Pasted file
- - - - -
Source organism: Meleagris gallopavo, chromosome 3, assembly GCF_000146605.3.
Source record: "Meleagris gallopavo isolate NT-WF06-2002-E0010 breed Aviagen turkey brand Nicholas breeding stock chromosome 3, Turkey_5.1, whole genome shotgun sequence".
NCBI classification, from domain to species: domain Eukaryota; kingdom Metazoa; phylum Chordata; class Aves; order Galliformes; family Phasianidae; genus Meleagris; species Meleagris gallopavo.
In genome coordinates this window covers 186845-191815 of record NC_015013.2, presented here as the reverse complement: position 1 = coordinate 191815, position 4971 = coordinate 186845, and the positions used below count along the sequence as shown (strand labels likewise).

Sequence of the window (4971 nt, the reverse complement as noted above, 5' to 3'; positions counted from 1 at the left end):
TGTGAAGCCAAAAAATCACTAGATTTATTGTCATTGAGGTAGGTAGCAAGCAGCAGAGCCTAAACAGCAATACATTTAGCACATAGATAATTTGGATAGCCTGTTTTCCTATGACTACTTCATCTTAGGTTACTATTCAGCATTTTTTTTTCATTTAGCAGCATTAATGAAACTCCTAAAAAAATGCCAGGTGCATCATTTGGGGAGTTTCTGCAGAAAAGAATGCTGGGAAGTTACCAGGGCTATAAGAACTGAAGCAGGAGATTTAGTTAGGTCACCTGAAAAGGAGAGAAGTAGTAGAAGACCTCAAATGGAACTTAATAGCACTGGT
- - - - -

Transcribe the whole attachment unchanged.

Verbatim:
Source organism: Meleagris gallopavo, chromosome 3, assembly GCF_000146605.3.
Source record: "Meleagris gallopavo isolate NT-WF06-2002-E0010 breed Aviagen turkey brand Nicholas breeding stock chromosome 3, Turkey_5.1, whole genome shotgun sequence".
NCBI classification, from domain to species: domain Eukaryota; kingdom Metazoa; phylum Chordata; class Aves; order Galliformes; family Phasianidae; genus Meleagris; species Meleagris gallopavo.
In genome coordinates this window covers 186845-191815 of record NC_015013.2, presented here as the reverse complement: position 1 = coordinate 191815, position 4971 = coordinate 186845, and the positions used below count along the sequence as shown (strand labels likewise).

Sequence of the window (4971 nt, the reverse complement as noted above, 5' to 3'; positions counted from 1 at the left end):
TGTGAAGCCAAAAAATCACTAGATTTATTGTCATTGAGGTAGGTAGCAAGCAGCAGAGCCTAAACAGCAATACATTTAGCACATAGATAATTTGGATAGCCTGTTTTCCTATGACTACTTCATCTTAGGTTACTATTCAGCATTTTTTTTTCATTTAGCAGCATTAATGAAACTCCTAAAAAAATGCCAGGTGCATCATTTGGGGAGTTTCTGCAGAAAAGAATGCTGGGAAGTTACCAGGGCTATAAGAACTGAAGCAGGAGATTTAGTTAGGTCACCTGAAAAGGAGAGAAGTAGTAGAAGACCTCAAATGGAACTTAATAGCACTGGT